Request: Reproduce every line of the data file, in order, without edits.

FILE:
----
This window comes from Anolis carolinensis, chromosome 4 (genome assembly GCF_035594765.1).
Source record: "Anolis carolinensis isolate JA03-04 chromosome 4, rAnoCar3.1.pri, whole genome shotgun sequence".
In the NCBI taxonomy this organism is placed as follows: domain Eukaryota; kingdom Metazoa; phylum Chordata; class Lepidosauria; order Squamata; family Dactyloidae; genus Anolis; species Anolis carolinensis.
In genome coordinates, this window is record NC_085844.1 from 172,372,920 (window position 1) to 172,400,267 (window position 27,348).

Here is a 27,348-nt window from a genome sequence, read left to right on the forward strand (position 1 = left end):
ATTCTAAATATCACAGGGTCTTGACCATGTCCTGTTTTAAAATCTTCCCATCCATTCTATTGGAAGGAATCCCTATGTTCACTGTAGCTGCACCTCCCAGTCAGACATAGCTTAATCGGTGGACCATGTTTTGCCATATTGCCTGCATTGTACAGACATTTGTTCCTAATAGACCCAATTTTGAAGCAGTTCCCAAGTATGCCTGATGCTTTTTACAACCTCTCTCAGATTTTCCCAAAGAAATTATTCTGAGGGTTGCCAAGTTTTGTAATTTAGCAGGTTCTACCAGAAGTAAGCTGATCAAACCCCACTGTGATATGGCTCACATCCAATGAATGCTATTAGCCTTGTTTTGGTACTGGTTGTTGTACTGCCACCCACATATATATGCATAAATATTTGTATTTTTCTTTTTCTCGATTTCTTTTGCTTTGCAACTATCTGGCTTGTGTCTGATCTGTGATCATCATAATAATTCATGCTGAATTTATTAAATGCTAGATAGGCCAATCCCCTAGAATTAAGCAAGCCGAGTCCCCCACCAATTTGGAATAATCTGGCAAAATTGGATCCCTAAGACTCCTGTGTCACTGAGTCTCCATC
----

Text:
This window comes from Anolis carolinensis, chromosome 4 (genome assembly GCF_035594765.1).
Source record: "Anolis carolinensis isolate JA03-04 chromosome 4, rAnoCar3.1.pri, whole genome shotgun sequence".
In the NCBI taxonomy this organism is placed as follows: domain Eukaryota; kingdom Metazoa; phylum Chordata; class Lepidosauria; order Squamata; family Dactyloidae; genus Anolis; species Anolis carolinensis.
In genome coordinates, this window is record NC_085844.1 from 172,372,920 (window position 1) to 172,400,267 (window position 27,348).

Here is a 27,348-nt window from a genome sequence, read left to right on the forward strand (position 1 = left end):
ATTCTAAATATCACAGGGTCTTGACCATGTCCTGTTTTAAAATCTTCCCATCCATTCTATTGGAAGGAATCCCTATGTTCACTGTAGCTGCACCTCCCAGTCAGACATAGCTTAATCGGTGGACCATGTTTTGCCATATTGCCTGCATTGTACAGACATTTGTTCCTAATAGACCCAATTTTGAAGCAGTTCCCAAGTATGCCTGATGCTTTTTACAACCTCTCTCAGATTTTCCCAAAGAAATTATTCTGAGGGTTGCCAAGTTTTGTAATTTAGCAGGTTCTACCAGAAGTAAGCTGATCAAACCCCACTGTGATATGGCTCACATCCAATGAATGCTATTAGCCTTGTTTTGGTACTGGTTGTTGTACTGCCACCCACATATATATGCATAAATATTTGTATTTTTCTTTTTCTCGATTTCTTTTGCTTTGCAACTATCTGGCTTGTGTCTGATCTGTGATCATCATAATAATTCATGCTGAATTTATTAAATGCTAGATAGGCCAATCCCCTAGAATTAAGCAAGCCGAGTCCCCCACCAATTTGGAATAATCTGGCAAAATTGGATCCCTAAGACTCCTGTGTCACTGAGTCTCCATC